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How to trace Maxima failures

asked 2017-07-14 14:37:51 -0600

Richard_L gravatar image

updated 2017-07-20 17:11:43 -0600

I often hit the "Detected access to protected memory ..." failure from maxima. In some cases it seems to go into a loop whereupon I receive the same message hundreds of times. I know which sage worksheet cell is failing, but cannot find what it is about that cell which causes the failure, because maxima does not tell me. Is it possible to set up the worksheet so that this error is trapped and triggers a stack trace in sage/python?

sage: version()  
'SageMath version 7.6, Release Date: 2017-03-25'  
sage: Parallelism().set(nproc=2)  
sage: var('rho12,rho13,rho23', domain='real')  
sage: assume(rho12>0, rho13>0, rho23>0)  
sage: var('r12,r13,r23', domain='real')  
sage: var('m1 m2 m3', domain='real')  
sage: var('mu12,mu13,mu23', domain='real')

sage: ####  
sage: #assume(m1>0, m2>0, m3>0)  # !! This is a Maxima killer (even though physically required)! 
sage: m1=1; m2=1; m3=1     
sage: # !! With 'assume' above and with ANY m1,m2,m3 in SR, we seg-fault and core-dump when computing the connection.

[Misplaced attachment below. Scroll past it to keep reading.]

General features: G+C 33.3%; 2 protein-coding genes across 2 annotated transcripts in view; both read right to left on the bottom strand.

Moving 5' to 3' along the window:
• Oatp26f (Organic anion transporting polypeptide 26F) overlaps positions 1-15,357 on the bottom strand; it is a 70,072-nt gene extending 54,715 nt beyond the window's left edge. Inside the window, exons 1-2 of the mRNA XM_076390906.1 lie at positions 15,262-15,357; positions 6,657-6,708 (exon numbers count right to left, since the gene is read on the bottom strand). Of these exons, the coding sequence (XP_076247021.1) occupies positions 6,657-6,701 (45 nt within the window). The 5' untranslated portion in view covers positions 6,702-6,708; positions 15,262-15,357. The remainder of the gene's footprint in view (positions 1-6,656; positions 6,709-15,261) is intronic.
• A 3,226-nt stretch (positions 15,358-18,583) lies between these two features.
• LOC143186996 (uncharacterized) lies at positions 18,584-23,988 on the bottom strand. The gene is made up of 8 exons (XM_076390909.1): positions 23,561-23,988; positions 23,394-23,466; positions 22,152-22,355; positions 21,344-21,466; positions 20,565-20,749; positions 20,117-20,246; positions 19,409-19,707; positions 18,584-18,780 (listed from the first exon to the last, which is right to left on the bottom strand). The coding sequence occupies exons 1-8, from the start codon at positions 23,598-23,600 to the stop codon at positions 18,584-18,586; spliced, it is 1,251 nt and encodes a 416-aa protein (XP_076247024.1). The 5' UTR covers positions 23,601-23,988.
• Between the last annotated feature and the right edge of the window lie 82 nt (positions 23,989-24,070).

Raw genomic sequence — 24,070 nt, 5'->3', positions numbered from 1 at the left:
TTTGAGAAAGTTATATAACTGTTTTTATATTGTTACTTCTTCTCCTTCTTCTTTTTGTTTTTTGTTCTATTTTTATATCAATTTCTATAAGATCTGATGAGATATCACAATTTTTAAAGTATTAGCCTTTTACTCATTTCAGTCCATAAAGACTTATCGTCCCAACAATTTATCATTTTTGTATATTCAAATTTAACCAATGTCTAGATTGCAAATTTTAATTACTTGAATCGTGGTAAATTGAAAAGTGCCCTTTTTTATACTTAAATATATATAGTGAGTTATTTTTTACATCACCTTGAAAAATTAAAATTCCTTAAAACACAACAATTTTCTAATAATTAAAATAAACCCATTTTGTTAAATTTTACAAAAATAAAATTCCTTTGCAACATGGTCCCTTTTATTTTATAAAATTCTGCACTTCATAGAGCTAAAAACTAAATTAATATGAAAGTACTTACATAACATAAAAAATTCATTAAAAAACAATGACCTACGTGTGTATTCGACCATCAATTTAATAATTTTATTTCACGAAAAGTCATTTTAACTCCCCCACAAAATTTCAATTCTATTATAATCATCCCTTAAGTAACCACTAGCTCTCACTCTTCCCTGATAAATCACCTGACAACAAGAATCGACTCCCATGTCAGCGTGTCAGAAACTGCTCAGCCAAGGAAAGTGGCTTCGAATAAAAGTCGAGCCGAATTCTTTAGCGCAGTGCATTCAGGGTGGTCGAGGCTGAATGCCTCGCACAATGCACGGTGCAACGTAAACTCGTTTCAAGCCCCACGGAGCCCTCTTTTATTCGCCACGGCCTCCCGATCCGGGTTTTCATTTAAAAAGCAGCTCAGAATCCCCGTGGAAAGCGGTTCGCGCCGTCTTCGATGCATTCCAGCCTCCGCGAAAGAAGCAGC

sage: ####  

sage: mu12 = (m1*m2)/(m1+m2); mu23 = (m2*m3)/(m2+m3); mu13 = (m1*m3)/(m1+m3)  
sage: # Contravariant metric tensor, per Turbiner et al., arXiv:1611.08157.  
sage: Ginv = matrix([[2/mu12*rho12, 1/m1*(rho12+rho13-rho23), 1/m2*(rho12+rho23-rho13)],\  
...           [1/m1*(rho12+rho13-rho23), 2/mu13*rho13, 1/m3*(rho13+rho23-rho12)],\  
...           [1/m2*(rho12+rho23-rho13), 1/m3*(rho13+rho23-rho12), 2/mu23*rho23]])  
sage: G = Ginv.inverse();  
sage: # Begin manifold creation  
sage: M = Manifold(1*3,'R^3',field='real',start_index=1)  
sage: U = M.open_subset('U')  
sage: Rho.<rho12,rho13,rho23> = U.chart();  
sage: Rho.add_restrictions([rho12>0, rho13>0, rho23>0])  
sage: Rho.add_restrictions([sqrt(rho23)<sqrt(rho12)+sqrt(rho13),\  
...       sqrt(rho13)<sqrt(rho12)+sqrt(rho23), sqrt(rho12)<sqrt(rho13)+sqrt(rho23)])  
...  
sage: g = M.riemannian_metric('g');  
sage: g[:] = G[:].simplify_full()  
sage: ginv = g.inverse()  

sage: ### This will seg-fault and core-dump if ANY m1,m2,m3 are in SR, and the 'assume' statement active.  
sage: nabla = g.connection()

sage: # Turbiner calculates the Ricci scalar.  
sage: ### Attempting to do so here causes seg fault if all m1,m2,m3=1!   
sage: #  (Is this because of singularities at all boundaries of rho-space? 
sage: # (Regardless, code should *never* crash.)